to Mrs. Walsingham's Garden. Pray do not wish
for many sons except You could be sure
that in time they would have all the bad
quality your Blackamoor now possesses.
      Has Madam More written to you and told
You all how Mrs. Yearsley treated her and still
does? yes, with an unheard of ingratitude;
because Miss More Secured the money for
her Children; and would prevent that wretch
of squandering it away. I hope Miss More will
shut up her feelings and throw the writings of
Trust at her head; and have done with her.
      You invite me very kindly to come and see you
in your sweet & happy Habitation; and so I will take



you by Storm the first moment I have it in My Power;
as there is no body in the world I shall be more
pleased to see again than -- guess whom --
But I expect to find you converted into a Blackamoor
likewise if you go on flirting on horseback
in all weather with the Gentleman who does me
the Honour of giving me for his Toast. Pray
present my best Respects to him and tell him I
long as much to see him as he does me.

      God bless you all! and I am inclined I
think pretty much to love you as long as I live
and that you will always find me to remain
Your faithful

Maria Garrick


Hampton September the 30: 1785



Mrs: Dickenson
Taxal Chapel le Frith
by Derby
Derbyshire


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 1. These lines are written upside down at the bottom of page 3.

Metadata

Library References

Repository: The John Rylands Library, University of Manchester

Archive: Mary Hamilton Papers

Item title: Letter from Eva Maria Garrick to Mary Hamilton

Shelfmark: HAM/1/6/6/2

Correspondence Details

Author: Eva Maria Garrick (née Veigel)

Place sent: Hampton

Addressee: Mary Hamilton

Place received: Taxal, Chapel-en-le-Frith

Date sent: 30 September 1785

Letter Description

Summary: Letter from Eva Maria Garrick to Mary Hamilton. The letter concerns Hannah Harper More and Mrs Yearsley [née Ann Cromartie (bap. 1753, d. 1806), poet and writer]. Garrick asks if More had informed Hamilton about her treatment by Mrs Yearsley. She writes of the 'ingratitude' of Yearsley. More had 'Secured the money for her [Yearsley's] Children, and would prevent that wretch of squandering it away'. She hopes that More will have nothing more to do with her. Dated at Hampton.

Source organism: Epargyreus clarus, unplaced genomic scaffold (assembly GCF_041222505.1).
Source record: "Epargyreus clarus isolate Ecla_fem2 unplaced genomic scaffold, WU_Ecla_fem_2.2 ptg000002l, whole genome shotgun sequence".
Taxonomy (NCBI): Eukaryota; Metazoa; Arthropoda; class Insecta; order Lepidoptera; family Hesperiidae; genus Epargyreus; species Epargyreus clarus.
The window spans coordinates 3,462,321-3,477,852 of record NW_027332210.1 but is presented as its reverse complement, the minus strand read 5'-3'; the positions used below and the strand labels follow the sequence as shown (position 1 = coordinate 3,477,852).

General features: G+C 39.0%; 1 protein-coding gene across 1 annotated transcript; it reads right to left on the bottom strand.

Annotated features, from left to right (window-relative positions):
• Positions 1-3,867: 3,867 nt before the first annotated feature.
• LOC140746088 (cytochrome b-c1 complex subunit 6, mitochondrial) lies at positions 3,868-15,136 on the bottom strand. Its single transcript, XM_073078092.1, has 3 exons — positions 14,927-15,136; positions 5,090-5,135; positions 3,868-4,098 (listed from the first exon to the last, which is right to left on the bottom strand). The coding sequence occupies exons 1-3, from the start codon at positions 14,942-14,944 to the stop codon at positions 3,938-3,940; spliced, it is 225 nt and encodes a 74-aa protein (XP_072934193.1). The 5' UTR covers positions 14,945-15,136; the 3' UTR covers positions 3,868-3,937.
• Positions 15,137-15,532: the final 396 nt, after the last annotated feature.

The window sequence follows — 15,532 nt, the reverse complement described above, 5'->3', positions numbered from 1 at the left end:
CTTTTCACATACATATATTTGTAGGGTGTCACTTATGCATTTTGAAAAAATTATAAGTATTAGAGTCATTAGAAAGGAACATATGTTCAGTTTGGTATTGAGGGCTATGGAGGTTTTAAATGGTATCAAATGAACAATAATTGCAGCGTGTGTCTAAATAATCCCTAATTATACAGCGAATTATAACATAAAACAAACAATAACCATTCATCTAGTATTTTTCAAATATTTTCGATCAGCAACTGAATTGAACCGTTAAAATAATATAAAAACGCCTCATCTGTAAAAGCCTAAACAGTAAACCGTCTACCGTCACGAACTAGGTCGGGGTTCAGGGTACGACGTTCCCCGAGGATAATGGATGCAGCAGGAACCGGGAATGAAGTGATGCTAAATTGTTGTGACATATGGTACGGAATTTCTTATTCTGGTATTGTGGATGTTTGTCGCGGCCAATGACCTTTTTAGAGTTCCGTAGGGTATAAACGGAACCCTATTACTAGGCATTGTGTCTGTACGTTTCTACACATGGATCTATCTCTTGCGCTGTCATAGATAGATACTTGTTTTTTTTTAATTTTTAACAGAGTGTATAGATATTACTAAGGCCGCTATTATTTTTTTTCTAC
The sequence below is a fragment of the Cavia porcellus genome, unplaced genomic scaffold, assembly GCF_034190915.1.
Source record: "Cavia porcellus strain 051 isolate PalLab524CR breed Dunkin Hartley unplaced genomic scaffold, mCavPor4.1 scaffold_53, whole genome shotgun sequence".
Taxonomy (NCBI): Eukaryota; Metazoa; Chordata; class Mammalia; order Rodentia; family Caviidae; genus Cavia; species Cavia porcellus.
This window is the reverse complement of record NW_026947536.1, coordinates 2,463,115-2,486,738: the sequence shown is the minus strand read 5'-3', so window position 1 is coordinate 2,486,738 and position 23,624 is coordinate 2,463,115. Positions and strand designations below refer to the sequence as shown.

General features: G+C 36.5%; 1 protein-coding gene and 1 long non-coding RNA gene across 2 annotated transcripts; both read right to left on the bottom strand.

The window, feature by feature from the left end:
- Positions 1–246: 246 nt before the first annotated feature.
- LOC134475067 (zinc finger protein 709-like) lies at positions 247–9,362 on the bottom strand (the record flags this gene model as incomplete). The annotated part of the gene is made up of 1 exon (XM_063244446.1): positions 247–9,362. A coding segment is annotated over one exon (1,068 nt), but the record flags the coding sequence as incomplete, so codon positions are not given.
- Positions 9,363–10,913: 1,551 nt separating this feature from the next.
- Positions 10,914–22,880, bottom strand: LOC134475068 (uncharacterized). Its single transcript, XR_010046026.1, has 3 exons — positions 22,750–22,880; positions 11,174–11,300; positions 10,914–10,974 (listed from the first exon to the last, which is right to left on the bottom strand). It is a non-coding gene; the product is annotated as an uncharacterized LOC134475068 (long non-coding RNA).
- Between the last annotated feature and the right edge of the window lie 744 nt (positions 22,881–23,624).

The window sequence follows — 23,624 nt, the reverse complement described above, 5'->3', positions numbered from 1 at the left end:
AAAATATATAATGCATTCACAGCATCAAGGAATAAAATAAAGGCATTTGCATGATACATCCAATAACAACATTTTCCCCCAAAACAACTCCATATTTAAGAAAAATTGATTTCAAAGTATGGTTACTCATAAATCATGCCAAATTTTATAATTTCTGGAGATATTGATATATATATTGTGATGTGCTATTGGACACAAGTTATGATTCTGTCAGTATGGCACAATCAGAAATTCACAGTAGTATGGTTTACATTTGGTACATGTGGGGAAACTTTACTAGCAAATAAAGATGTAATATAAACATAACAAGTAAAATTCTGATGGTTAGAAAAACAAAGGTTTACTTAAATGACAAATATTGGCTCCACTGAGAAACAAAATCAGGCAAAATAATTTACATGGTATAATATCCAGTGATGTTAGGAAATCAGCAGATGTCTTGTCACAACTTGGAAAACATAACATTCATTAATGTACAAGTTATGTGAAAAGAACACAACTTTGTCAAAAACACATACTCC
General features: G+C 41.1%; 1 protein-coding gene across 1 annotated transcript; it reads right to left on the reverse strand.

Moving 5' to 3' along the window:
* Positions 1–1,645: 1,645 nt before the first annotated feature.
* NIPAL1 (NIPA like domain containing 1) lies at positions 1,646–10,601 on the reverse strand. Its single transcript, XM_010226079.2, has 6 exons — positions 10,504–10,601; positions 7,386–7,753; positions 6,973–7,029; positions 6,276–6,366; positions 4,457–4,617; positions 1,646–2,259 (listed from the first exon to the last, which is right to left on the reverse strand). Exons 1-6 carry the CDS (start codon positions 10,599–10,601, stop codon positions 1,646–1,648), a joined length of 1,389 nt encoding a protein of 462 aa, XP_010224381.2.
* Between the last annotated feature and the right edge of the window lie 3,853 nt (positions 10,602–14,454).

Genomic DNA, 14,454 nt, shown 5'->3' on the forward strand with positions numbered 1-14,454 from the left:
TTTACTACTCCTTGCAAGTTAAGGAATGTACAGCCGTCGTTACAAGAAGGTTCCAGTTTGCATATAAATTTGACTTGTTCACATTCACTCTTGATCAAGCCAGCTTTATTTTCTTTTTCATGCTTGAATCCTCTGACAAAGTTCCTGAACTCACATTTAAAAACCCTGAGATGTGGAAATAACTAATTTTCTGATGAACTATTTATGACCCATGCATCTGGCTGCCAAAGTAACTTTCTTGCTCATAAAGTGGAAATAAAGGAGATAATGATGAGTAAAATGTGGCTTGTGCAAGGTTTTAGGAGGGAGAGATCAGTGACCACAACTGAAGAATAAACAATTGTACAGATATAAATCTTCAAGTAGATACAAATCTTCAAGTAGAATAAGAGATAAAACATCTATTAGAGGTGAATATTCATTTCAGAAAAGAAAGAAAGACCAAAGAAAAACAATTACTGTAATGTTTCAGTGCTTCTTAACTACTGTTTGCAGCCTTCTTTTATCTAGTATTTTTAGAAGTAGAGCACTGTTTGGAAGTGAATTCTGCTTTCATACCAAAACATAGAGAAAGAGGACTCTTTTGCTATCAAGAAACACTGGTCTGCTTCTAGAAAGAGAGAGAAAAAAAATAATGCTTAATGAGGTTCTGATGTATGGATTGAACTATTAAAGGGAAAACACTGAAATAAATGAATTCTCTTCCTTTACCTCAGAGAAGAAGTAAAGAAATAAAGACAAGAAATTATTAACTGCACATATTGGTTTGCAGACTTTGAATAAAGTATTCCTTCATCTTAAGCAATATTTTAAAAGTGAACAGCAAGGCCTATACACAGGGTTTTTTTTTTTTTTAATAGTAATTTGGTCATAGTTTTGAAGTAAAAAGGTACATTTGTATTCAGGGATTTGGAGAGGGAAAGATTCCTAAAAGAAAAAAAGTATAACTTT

Length: 1 sheet, 445 words

Transliteration Information

Editorial declaration: First edited in the project 'Image to Text' (David Denison & Nuria Yáñez-Bouza, 2013-2019), now incorporated in the project 'Unlocking the Mary Hamilton Papers' (Hannah Barker, Sophie Coulombeau, David Denison, Tino Oudesluijs, Cassandra Ulph, Christine Wallis & Nuria Yáñez-Bouza, 2019-2022).

All quotation marks are retained in the text and are represented by appropriate Unicode characters. Words split across two lines may have a hyphen on the first, the second or both fragments (reco-|ver, imperfect|-ly, satisfacti-|-on); or a double hyphen (pur=|port, dan|=ger, qua=|=litys); or none (respect|ing). Any point in abbreviations with superscripted letter(s) is placed last, regardless of relative left-right orientation in the original. Thus, Mrs. or Mrs may occur, but M.rs or Mr.s do not.

Acknowledgements: XML version: Research Assistant funding in 2016/17 provided by The John Rylands Research Institute.

Research assistant: Isabella Formisano, former MA student, University of Manchester

Transliterator: Andrew Gott, dissertation student, University of Manchester (submitted June 2012)

Cataloguer: Lisa Crawley, Archivist, The John Rylands Library

Cataloguer: John Hodgson, Head of Special Collections, The John Rylands Library

Copyright: Transcriptions, notes and TEI/XML © the editors

Revision date: 13 April 2020